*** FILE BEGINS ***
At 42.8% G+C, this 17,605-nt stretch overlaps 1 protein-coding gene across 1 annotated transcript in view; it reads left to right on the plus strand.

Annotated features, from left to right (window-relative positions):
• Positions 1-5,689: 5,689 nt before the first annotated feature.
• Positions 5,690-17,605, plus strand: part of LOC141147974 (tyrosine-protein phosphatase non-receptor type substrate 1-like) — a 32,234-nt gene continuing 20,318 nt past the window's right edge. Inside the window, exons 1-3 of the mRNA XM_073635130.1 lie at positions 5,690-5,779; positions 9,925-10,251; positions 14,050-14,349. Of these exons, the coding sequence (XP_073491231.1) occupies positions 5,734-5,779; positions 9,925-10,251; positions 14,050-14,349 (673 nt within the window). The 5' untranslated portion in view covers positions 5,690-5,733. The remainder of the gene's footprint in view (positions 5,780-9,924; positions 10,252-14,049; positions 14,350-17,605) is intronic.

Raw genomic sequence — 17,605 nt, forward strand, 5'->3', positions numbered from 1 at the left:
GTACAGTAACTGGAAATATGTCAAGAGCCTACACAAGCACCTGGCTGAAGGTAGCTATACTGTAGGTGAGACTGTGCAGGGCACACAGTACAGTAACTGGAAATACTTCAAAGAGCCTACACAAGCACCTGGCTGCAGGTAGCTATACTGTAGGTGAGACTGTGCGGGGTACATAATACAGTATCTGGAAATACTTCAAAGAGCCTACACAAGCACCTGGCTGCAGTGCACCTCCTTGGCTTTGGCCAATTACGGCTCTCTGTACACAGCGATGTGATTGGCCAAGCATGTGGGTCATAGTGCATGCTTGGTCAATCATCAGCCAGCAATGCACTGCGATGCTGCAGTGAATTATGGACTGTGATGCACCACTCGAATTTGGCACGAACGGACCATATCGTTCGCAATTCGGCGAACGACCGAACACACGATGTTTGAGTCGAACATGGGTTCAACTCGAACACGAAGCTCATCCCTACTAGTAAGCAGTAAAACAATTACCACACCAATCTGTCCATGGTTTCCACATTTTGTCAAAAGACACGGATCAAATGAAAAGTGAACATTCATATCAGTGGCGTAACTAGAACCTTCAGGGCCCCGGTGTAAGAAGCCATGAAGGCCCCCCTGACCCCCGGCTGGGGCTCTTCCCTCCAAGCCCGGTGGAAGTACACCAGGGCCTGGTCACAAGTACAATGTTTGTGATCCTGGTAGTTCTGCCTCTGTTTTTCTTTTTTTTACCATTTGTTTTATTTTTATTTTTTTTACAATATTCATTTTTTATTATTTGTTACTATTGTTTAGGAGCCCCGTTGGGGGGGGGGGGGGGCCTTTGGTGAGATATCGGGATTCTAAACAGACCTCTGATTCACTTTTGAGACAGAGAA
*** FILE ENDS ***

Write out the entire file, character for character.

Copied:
At 42.8% G+C, this 17,605-nt stretch overlaps 1 protein-coding gene across 1 annotated transcript in view; it reads left to right on the plus strand.

Annotated features, from left to right (window-relative positions):
• Positions 1-5,689: 5,689 nt before the first annotated feature.
• Positions 5,690-17,605, plus strand: part of LOC141147974 (tyrosine-protein phosphatase non-receptor type substrate 1-like) — a 32,234-nt gene continuing 20,318 nt past the window's right edge. Inside the window, exons 1-3 of the mRNA XM_073635130.1 lie at positions 5,690-5,779; positions 9,925-10,251; positions 14,050-14,349. Of these exons, the coding sequence (XP_073491231.1) occupies positions 5,734-5,779; positions 9,925-10,251; positions 14,050-14,349 (673 nt within the window). The 5' untranslated portion in view covers positions 5,690-5,733. The remainder of the gene's footprint in view (positions 5,780-9,924; positions 10,252-14,049; positions 14,350-17,605) is intronic.

Raw genomic sequence — 17,605 nt, forward strand, 5'->3', positions numbered from 1 at the left:
GTACAGTAACTGGAAATATGTCAAGAGCCTACACAAGCACCTGGCTGAAGGTAGCTATACTGTAGGTGAGACTGTGCAGGGCACACAGTACAGTAACTGGAAATACTTCAAAGAGCCTACACAAGCACCTGGCTGCAGGTAGCTATACTGTAGGTGAGACTGTGCGGGGTACATAATACAGTATCTGGAAATACTTCAAAGAGCCTACACAAGCACCTGGCTGCAGTGCACCTCCTTGGCTTTGGCCAATTACGGCTCTCTGTACACAGCGATGTGATTGGCCAAGCATGTGGGTCATAGTGCATGCTTGGTCAATCATCAGCCAGCAATGCACTGCGATGCTGCAGTGAATTATGGACTGTGATGCACCACTCGAATTTGGCACGAACGGACCATATCGTTCGCAATTCGGCGAACGACCGAACACACGATGTTTGAGTCGAACATGGGTTCAACTCGAACACGAAGCTCATCCCTACTAGTAAGCAGTAAAACAATTACCACACCAATCTGTCCATGGTTTCCACATTTTGTCAAAAGACACGGATCAAATGAAAAGTGAACATTCATATCAGTGGCGTAACTAGAACCTTCAGGGCCCCGGTGTAAGAAGCCATGAAGGCCCCCCTGACCCCCGGCTGGGGCTCTTCCCTCCAAGCCCGGTGGAAGTACACCAGGGCCTGGTCACAAGTACAATGTTTGTGATCCTGGTAGTTCTGCCTCTGTTTTTCTTTTTTTTACCATTTGTTTTATTTTTATTTTTTTTACAATATTCATTTTTTATTATTTGTTACTATTGTTTAGGAGCCCCGTTGGGGGGGGGGGGGGGCCTTTGGTGAGATATCGGGATTCTAAACAGACCTCTGATTCACTTTTGAGACAGAGAA